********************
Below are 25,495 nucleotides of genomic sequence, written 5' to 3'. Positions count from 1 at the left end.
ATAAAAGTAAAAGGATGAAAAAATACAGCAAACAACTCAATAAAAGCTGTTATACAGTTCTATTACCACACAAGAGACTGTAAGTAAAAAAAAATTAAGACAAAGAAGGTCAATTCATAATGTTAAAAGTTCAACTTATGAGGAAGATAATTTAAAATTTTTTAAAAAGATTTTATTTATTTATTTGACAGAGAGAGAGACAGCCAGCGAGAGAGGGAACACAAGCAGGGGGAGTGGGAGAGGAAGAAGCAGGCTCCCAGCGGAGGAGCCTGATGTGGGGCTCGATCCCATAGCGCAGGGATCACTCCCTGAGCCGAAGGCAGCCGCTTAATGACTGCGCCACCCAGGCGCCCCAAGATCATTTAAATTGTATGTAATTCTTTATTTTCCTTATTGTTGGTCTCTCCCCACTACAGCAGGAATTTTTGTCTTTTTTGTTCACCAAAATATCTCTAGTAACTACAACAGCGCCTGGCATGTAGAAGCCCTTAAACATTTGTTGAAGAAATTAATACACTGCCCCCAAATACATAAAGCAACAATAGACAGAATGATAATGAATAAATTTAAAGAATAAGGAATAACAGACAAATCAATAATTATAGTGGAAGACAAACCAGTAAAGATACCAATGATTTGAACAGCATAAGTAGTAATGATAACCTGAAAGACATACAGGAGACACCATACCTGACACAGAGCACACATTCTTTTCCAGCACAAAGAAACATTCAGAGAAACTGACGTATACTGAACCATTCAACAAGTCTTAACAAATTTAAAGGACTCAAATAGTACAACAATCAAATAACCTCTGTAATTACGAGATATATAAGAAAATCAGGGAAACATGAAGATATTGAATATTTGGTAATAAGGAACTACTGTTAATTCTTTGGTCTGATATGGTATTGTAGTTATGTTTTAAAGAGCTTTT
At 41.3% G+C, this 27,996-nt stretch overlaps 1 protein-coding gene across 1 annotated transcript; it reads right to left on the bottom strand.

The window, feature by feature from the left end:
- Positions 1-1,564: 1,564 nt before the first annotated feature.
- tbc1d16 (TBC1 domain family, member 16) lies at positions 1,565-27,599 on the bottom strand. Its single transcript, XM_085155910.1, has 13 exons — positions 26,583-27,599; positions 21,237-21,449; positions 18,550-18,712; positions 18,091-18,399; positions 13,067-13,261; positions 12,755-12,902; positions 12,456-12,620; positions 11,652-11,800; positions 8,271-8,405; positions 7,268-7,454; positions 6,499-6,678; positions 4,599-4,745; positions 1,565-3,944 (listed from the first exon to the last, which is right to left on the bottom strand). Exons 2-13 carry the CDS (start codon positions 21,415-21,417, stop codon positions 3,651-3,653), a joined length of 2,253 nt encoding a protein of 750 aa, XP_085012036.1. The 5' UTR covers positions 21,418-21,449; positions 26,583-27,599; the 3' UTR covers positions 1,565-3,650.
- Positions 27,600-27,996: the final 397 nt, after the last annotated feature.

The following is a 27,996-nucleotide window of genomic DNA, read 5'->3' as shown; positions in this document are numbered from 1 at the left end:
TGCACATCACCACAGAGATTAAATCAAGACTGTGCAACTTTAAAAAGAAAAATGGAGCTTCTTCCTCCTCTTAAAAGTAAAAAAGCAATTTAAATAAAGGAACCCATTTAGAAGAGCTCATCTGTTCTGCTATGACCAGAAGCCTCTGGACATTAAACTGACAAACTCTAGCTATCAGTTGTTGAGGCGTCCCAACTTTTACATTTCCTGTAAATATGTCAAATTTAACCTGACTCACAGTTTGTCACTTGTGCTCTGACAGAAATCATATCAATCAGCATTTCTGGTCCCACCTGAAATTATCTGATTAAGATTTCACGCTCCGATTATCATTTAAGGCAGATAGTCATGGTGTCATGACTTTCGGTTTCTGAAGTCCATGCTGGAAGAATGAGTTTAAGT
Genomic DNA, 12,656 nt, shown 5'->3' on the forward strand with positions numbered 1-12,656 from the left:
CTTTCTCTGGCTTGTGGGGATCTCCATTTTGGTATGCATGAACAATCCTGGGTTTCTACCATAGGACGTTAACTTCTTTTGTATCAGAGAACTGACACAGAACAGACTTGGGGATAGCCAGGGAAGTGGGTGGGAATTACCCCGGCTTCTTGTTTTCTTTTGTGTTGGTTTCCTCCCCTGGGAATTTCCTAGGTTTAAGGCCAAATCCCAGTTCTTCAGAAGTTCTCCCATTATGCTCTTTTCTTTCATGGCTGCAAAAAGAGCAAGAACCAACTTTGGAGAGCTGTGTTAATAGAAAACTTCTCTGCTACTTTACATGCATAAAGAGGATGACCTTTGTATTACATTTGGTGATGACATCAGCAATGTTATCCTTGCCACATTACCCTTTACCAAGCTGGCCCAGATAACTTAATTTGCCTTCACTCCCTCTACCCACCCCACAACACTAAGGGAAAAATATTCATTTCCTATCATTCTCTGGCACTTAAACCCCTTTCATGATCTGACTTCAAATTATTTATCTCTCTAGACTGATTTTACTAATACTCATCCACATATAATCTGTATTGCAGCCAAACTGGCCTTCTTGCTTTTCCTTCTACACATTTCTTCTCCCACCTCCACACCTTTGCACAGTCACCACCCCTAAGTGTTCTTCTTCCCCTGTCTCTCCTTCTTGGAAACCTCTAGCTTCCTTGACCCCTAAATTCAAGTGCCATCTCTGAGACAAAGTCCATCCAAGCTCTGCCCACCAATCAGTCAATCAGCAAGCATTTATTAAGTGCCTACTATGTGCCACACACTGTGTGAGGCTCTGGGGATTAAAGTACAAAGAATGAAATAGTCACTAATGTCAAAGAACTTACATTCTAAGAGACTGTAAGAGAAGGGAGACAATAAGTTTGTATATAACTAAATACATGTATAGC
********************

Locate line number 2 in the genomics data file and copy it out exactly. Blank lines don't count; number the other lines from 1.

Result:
ATAAAAGTAAAAGGATGAAAAAATACAGCAAACAACTCAATAAAAGCTGTTATACAGTTCTATTACCACACAAGAGACTGTAAGTAAAAAAAAATTAAGACAAAGAAGGTCAATTCATAATGTTAAAAGTTCAACTTATGAGGAAGATAATTTAAAATTTTTTAAAAAGATTTTATTTATTTATTTGACAGAGAGAGAGACAGCCAGCGAGAGAGGGAACACAAGCAGGGGGAGTGGGAGAGGAAGAAGCAGGCTCCCAGCGGAGGAGCCTGATGTGGGGCTCGATCCCATAGCGCAGGGATCACTCCCTGAGCCGAAGGCAGCCGCTTAATGACTGCGCCACCCAGGCGCCCCAAGATCATTTAAATTGTATGTAATTCTTTATTTTCCTTATTGTTGGTCTCTCCCCACTACAGCAGGAATTTTTGTCTTTTTTGTTCACCAAAATATCTCTAGTAACTACAACAGCGCCTGGCATGTAGAAGCCCTTAAACATTTGTTGAAGAAATTAATACACTGCCCCCAAATACATAAAGCAACAATAGACAGAATGATAATGAATAAATTTAAAGAATAAGGAATAACAGACAAATCAATAATTATAGTGGAAGACAAACCAGTAAAGATACCAATGATTTGAACAGCATAAGTAGTAATGATAACCTGAAAGACATACAGGAGACACCATACCTGACACAGAGCACACATTCTTTTCCAGCACAAAGAAACATTCAGAGAAACTGACGTATACTGAACCATTCAACAAGTCTTAACAAATTTAAAGGACTCAAATAGTACAACAATCAAATAACCTCTGTAATTACGAGATATATAAGAAAATCAGGGAAACATGAAGATATTGAATATTTGGTAATAAGGAACTACTGTTAATTCTTTGGTCTGATATGGTATTGTAGTTATGTTTTAAAGAGCTTTT